Nov/Dec 2016 Digital Edition
Oct 2016 Digital Edition
Sept 2016 Digital Edition
Aug 2016 Digital Edition
July 2016 Digital Edition
June 2016 Digital Edition
May 2016 Digital Edition
Public wants means to review policing practices
Saint Leo, FL, October 28 - A new nationwide survey by the Saint Leo University Polling Institute found 86.8 percent of respondents either strongly or somewhat agreed that police officers should be required to wear body cameras to better assist in reviewing difficult incidents, while 79 percent said the U.S. Department of Justice should continue to open investigations of community police departments following controversial incidents.
However, in another section, where people were asked to rate the quality and professionalism of their local departments and their local officers on a numerical scale, more respondents gave departments good scores than gave them poor scores.
"In general, people like their police, and even sympathize with police officers, but they want to make sure that they are also responsible for their actions," said Dr. Eloy Nuñez, associate professor in the Department of Public Safety Administration at Saint Leo University. "People like the police when then need them, but they don't like them when they get a ticket or get arrested, or when they're too slow to respond to arrive at a call for service. There's an acceptance that police are needed to maintain order in our society, but no one likes to be on the receiving end of punitive action. As a result, there will always be a duality about the public's perception of the police."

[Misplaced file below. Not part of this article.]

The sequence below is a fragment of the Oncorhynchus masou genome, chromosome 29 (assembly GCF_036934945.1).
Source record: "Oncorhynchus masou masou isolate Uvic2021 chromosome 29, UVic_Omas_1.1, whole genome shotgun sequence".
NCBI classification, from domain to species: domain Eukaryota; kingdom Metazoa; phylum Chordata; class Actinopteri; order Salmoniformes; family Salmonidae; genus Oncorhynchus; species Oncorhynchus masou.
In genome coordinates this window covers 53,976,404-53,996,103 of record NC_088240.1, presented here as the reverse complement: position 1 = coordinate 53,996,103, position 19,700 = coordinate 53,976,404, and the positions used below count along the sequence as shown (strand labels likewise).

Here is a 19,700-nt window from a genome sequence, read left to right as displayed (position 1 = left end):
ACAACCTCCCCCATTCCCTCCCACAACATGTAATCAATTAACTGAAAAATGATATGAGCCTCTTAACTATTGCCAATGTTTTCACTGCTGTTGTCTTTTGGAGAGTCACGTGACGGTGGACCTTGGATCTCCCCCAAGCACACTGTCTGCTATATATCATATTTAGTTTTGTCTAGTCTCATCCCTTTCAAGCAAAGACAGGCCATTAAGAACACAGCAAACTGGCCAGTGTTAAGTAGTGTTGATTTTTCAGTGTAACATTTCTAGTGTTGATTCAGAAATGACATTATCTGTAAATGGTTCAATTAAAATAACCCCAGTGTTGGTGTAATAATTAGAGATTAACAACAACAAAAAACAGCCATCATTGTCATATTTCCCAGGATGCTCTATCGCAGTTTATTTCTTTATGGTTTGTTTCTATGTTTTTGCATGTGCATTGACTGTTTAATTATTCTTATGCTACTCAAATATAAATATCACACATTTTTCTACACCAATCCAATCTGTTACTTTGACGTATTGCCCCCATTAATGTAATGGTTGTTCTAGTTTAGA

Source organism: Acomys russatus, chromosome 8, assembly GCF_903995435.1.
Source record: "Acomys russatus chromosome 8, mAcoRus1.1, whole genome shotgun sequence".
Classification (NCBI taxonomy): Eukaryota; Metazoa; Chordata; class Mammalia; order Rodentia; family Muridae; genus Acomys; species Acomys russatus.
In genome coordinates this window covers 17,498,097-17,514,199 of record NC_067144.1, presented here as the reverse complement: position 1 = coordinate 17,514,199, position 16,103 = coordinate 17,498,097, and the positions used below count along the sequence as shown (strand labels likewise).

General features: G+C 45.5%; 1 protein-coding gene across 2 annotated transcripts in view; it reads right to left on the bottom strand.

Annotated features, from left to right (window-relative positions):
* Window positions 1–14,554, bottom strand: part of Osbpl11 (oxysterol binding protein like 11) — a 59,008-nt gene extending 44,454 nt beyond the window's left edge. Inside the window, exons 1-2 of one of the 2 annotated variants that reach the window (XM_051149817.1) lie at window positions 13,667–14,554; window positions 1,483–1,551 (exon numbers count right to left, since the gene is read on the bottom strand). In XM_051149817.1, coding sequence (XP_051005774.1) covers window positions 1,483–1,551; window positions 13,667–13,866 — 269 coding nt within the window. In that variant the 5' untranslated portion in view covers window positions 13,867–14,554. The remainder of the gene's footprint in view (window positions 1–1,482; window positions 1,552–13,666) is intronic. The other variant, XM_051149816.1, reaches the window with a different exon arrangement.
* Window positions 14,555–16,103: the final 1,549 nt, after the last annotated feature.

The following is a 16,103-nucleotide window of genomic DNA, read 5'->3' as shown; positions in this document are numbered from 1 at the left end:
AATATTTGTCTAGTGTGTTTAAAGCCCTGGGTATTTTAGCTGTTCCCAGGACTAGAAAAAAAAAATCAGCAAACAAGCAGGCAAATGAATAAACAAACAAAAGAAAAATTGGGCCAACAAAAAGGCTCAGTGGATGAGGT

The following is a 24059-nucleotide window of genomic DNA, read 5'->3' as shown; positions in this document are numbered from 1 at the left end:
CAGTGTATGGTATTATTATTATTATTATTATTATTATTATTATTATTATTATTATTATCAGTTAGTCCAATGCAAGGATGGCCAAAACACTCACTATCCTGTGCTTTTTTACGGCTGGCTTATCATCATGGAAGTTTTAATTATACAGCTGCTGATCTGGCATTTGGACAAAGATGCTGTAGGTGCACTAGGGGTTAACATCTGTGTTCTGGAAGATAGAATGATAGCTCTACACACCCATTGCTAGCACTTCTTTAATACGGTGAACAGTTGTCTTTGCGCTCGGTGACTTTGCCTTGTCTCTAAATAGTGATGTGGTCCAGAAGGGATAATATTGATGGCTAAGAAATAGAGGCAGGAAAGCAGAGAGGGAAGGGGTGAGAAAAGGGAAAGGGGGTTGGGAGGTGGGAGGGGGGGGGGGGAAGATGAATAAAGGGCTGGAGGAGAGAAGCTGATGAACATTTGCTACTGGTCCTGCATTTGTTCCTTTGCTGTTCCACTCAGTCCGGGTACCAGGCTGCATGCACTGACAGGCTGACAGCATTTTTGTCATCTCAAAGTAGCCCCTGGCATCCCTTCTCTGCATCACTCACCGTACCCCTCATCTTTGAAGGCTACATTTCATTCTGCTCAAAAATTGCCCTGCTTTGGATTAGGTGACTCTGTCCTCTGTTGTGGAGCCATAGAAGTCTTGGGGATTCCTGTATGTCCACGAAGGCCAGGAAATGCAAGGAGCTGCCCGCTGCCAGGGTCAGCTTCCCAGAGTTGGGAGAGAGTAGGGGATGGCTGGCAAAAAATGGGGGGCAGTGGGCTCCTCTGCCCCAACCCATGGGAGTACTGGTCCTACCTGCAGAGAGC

A deeper look into the base of national responses collected on all the questions above tends to show differences in perceptions according to race.
Where the overall support level for requiring police to wear body cameras was already high at 86.8 percent, it was even higher among African-American respondents at 93.8 percent; among Hispanics at 90.6 percent; and a bit lower among whites at 84.7 percent.
As for seeking further DOJ investigatory effort in controversial cases, where support was high in the overall population at 79 percent, it was higher among African-Americans at 91.1 percent; higher also among Hispanics at 83 percent; and supported by 74.9 percent of whites.
Regarding local police department ratings, whereas 54.3 percent of the population overall assigned ratings considered good, only 41.8 percent of African-Americans assigned good ratings; 48 percent of Hispanics assigned good ratings; and 59 percent of whites assigned good ratings.
For more information, visit polls.saintleo.edu.